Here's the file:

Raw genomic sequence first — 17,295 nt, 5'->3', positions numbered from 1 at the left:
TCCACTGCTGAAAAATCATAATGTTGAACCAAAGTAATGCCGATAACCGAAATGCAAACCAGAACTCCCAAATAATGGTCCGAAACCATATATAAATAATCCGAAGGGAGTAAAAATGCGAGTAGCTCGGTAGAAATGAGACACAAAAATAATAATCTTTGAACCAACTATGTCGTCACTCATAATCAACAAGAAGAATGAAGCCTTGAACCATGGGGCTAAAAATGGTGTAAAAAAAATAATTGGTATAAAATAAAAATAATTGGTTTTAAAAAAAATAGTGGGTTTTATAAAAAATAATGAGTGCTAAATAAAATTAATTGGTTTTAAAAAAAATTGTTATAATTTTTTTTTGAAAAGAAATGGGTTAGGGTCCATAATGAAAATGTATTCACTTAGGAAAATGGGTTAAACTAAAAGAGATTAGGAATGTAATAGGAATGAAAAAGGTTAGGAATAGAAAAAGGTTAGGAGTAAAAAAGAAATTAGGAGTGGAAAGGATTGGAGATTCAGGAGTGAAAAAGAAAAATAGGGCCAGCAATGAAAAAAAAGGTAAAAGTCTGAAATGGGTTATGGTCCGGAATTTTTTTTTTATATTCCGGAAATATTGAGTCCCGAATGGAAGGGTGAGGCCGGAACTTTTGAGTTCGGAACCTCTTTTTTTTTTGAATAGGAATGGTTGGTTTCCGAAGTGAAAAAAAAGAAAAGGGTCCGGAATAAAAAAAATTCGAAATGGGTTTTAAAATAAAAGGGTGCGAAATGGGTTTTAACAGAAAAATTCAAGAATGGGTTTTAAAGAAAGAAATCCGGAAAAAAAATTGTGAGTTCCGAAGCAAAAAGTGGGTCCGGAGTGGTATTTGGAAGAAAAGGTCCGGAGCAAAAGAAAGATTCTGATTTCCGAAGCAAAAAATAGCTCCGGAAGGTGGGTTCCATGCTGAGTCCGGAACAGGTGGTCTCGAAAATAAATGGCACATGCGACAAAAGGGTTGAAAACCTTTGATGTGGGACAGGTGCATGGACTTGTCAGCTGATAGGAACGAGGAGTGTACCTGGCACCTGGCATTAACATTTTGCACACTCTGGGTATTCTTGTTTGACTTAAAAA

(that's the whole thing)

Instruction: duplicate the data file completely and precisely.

Raw genomic sequence first — 17,295 nt, 5'->3', positions numbered from 1 at the left:
TCCACTGCTGAAAAATCATAATGTTGAACCAAAGTAATGCCGATAACCGAAATGCAAACCAGAACTCCCAAATAATGGTCCGAAACCATATATAAATAATCCGAAGGGAGTAAAAATGCGAGTAGCTCGGTAGAAATGAGACACAAAAATAATAATCTTTGAACCAACTATGTCGTCACTCATAATCAACAAGAAGAATGAAGCCTTGAACCATGGGGCTAAAAATGGTGTAAAAAAAATAATTGGTATAAAATAAAAATAATTGGTTTTAAAAAAAATAGTGGGTTTTATAAAAAATAATGAGTGCTAAATAAAATTAATTGGTTTTAAAAAAAATTGTTATAATTTTTTTTTGAAAAGAAATGGGTTAGGGTCCATAATGAAAATGTATTCACTTAGGAAAATGGGTTAAACTAAAAGAGATTAGGAATGTAATAGGAATGAAAAAGGTTAGGAATAGAAAAAGGTTAGGAGTAAAAAAGAAATTAGGAGTGGAAAGGATTGGAGATTCAGGAGTGAAAAAGAAAAATAGGGCCAGCAATGAAAAAAAAGGTAAAAGTCTGAAATGGGTTATGGTCCGGAATTTTTTTTTTATATTCCGGAAATATTGAGTCCCGAATGGAAGGGTGAGGCCGGAACTTTTGAGTTCGGAACCTCTTTTTTTTTTGAATAGGAATGGTTGGTTTCCGAAGTGAAAAAAAAGAAAAGGGTCCGGAATAAAAAAAATTCGAAATGGGTTTTAAAATAAAAGGGTGCGAAATGGGTTTTAACAGAAAAATTCAAGAATGGGTTTTAAAGAAAGAAATCCGGAAAAAAAATTGTGAGTTCCGAAGCAAAAAGTGGGTCCGGAGTGGTATTTGGAAGAAAAGGTCCGGAGCAAAAGAAAGATTCTGATTTCCGAAGCAAAAAATAGCTCCGGAAGGTGGGTTCCATGCTGAGTCCGGAACAGGTGGTCTCGAAAATAAATGGCACATGCGACAAAAGGGTTGAAAACCTTTGATGTGGGACAGGTGCATGGACTTGTCAGCTGATAGGAACGAGGAGTGTACCTGGCACCTGGCATTAACATTTTGCACACTCTGGGTATTCTTGTTTGACTTAAAAA